Start to the Earth Scientist’s Periodic Table of Elements and its Ions

Probably you’ve seen the Periodic Table of Heavy Metal over at IFLS.

Although I’m quite a metal enthusiast, I have to say this doesn’t quite match the most awesome periodic table I’ve seen. It’s the Earth Scientist’s Periodic Table of Elements and Their Ions.
There is a popup-version of it with a lot of help to work you way through the periodic table. Our picture will just help you make the start to dig right in.

You can see it very well resembles the Period Table you know, but there is some more information that the geochemist among us find useful. Additionally to the Symbol, its atomic number it gives the element name, its mass, ionic radius in ?ngstr?m, as well as the naturally occurring isotopes with information about abundance and radioactivity. Plus, if you look at the radioactive isotopes it shows the decay pathways of that isotope.
If you want to get really into it, the element symbol also shows the relative abundance of elements in form of font size. You can see some colored lines across the entire Table, well these are contour lines marking the isopotential (This means elements of equal charge density.)

On the right side our little mash-up shows one of the many insets. This is inset 6 of 9 and shows the decomposition or melting temperature (in Kelvin) of intermediate and soft cations. Most will probably know that Mercury (Hg) is quite easy to melt (below 0?C at ?38,36?C), accordingly the decomposition contour line marks the lowest area of the inset.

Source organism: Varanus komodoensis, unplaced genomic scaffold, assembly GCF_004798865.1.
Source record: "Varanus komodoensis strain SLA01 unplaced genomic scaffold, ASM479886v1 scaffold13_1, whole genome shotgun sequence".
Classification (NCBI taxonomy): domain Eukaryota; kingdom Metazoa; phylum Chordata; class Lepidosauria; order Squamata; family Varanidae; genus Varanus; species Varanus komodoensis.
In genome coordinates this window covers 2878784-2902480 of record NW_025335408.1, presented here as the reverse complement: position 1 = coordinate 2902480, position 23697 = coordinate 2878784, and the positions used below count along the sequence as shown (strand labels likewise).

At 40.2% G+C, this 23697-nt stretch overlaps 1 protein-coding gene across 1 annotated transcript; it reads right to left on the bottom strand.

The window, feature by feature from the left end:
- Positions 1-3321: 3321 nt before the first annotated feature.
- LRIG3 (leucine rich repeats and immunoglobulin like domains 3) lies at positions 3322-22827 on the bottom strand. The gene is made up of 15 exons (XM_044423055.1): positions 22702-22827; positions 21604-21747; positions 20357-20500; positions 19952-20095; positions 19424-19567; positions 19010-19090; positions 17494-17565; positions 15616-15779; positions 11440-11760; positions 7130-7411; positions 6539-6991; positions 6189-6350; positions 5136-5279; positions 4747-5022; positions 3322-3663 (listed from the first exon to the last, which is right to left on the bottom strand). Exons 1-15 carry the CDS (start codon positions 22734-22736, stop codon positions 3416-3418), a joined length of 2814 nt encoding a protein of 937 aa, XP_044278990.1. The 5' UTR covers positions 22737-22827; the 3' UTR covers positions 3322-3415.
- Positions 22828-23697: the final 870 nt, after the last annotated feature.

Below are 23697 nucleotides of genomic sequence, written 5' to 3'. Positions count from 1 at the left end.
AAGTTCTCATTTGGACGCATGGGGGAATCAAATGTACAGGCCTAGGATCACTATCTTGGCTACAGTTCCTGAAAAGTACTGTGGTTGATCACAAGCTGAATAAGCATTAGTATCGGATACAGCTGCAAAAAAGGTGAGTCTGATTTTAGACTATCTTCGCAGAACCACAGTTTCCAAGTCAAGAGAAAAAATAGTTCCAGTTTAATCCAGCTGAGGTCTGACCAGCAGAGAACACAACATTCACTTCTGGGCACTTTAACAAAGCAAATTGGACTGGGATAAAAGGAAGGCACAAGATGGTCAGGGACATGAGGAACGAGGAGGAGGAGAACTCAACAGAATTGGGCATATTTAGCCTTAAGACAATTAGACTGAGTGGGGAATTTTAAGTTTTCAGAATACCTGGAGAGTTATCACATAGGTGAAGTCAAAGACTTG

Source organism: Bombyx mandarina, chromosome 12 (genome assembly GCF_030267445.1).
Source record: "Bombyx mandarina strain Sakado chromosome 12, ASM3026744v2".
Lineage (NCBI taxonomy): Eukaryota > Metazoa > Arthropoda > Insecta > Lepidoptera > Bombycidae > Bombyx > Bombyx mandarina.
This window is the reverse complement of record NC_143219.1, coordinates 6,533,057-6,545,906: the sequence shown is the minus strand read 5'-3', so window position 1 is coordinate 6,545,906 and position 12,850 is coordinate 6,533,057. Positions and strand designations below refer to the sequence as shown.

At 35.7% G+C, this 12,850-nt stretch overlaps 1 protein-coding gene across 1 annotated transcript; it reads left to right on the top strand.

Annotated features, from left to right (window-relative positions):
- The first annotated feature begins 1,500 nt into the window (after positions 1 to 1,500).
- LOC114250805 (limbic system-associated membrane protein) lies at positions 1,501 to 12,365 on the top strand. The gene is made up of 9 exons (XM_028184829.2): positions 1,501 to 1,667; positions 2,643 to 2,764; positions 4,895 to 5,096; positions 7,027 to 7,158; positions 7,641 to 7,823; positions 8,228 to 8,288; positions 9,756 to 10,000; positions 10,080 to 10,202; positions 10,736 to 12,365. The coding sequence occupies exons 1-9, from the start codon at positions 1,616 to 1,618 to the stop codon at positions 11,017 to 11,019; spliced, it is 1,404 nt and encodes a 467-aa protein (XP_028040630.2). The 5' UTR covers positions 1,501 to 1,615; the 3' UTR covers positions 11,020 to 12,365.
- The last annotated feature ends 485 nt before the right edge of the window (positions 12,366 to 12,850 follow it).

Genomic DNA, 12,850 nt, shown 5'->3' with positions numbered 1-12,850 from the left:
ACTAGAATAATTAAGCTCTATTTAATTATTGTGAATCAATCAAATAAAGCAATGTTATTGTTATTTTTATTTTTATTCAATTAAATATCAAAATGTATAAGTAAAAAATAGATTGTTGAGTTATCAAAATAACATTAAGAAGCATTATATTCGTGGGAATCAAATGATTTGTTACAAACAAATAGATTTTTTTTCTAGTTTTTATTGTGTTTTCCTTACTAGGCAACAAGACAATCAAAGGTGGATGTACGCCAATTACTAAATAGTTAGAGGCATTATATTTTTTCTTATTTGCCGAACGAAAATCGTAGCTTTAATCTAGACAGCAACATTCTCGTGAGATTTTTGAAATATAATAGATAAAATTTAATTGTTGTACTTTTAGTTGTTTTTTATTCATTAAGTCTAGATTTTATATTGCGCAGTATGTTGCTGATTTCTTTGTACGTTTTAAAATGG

Maybe you stumbled over hard, intermediate and soft cations. I did too and found the explanation that geochemists classify cations according to their bonding mechanism, be it ionic (hard) or covalent (soft). These soft cations are more prone to leaving their bond in a solution. If you want to have a closer look at this, follow the link.

Of course the periodic table features anions as well and also shows which cations and anions are likely to form minerals. Additionally, uncharged elements and noble gases are featured, but see for yourself!

See full Periodic Table:
Slide on categorizing cations:

A start to the Period Table for Earth Scientists

via The Earth Story’s Facebook Wall

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... is a geophysicist by heart. I work in seismic interpolation. My interest extend to data security, software engineering, geology and science comm. After work I love to go rock climbing and lift some heavy weights. In the evening I endulge in board games with friends and my wonderful partner. The Way of the geophysicist.
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